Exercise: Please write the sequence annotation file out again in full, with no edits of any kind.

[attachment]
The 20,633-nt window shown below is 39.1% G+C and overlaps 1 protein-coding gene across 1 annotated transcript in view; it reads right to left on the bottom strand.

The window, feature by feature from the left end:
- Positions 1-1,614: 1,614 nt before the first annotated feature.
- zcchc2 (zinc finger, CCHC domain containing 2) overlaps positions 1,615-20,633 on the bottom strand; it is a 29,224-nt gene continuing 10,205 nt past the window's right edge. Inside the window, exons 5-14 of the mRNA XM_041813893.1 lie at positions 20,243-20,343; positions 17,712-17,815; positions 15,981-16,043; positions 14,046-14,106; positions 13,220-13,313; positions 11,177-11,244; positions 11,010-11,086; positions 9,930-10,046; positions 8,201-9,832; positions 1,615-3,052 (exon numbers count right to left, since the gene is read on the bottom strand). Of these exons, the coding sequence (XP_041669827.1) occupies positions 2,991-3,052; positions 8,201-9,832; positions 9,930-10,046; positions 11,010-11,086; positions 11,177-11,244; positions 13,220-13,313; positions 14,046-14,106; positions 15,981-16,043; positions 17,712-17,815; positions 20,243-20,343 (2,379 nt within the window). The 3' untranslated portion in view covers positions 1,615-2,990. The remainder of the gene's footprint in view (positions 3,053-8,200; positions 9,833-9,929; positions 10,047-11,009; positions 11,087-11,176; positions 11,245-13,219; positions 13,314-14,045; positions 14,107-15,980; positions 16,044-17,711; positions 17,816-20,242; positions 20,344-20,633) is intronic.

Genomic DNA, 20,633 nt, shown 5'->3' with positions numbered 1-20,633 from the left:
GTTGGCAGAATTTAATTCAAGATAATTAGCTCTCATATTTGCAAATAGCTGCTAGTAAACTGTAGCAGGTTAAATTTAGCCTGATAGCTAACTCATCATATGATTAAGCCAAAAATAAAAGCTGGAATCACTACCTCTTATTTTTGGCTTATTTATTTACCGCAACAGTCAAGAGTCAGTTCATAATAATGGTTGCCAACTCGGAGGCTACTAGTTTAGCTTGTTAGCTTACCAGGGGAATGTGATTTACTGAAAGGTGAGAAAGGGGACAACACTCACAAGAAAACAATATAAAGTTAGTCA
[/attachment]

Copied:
The 20,633-nt window shown below is 39.1% G+C and overlaps 1 protein-coding gene across 1 annotated transcript in view; it reads right to left on the bottom strand.

The window, feature by feature from the left end:
- Positions 1-1,614: 1,614 nt before the first annotated feature.
- zcchc2 (zinc finger, CCHC domain containing 2) overlaps positions 1,615-20,633 on the bottom strand; it is a 29,224-nt gene continuing 10,205 nt past the window's right edge. Inside the window, exons 5-14 of the mRNA XM_041813893.1 lie at positions 20,243-20,343; positions 17,712-17,815; positions 15,981-16,043; positions 14,046-14,106; positions 13,220-13,313; positions 11,177-11,244; positions 11,010-11,086; positions 9,930-10,046; positions 8,201-9,832; positions 1,615-3,052 (exon numbers count right to left, since the gene is read on the bottom strand). Of these exons, the coding sequence (XP_041669827.1) occupies positions 2,991-3,052; positions 8,201-9,832; positions 9,930-10,046; positions 11,010-11,086; positions 11,177-11,244; positions 13,220-13,313; positions 14,046-14,106; positions 15,981-16,043; positions 17,712-17,815; positions 20,243-20,343 (2,379 nt within the window). The 3' untranslated portion in view covers positions 1,615-2,990. The remainder of the gene's footprint in view (positions 3,053-8,200; positions 9,833-9,929; positions 10,047-11,009; positions 11,087-11,176; positions 11,245-13,219; positions 13,314-14,045; positions 14,107-15,980; positions 16,044-17,711; positions 17,816-20,242; positions 20,344-20,633) is intronic.

Genomic DNA, 20,633 nt, shown 5'->3' with positions numbered 1-20,633 from the left:
GTTGGCAGAATTTAATTCAAGATAATTAGCTCTCATATTTGCAAATAGCTGCTAGTAAACTGTAGCAGGTTAAATTTAGCCTGATAGCTAACTCATCATATGATTAAGCCAAAAATAAAAGCTGGAATCACTACCTCTTATTTTTGGCTTATTTATTTACCGCAACAGTCAAGAGTCAGTTCATAATAATGGTTGCCAACTCGGAGGCTACTAGTTTAGCTTGTTAGCTTACCAGGGGAATGTGATTTACTGAAAGGTGAGAAAGGGGACAACACTCACAAGAAAACAATATAAAGTTAGTCA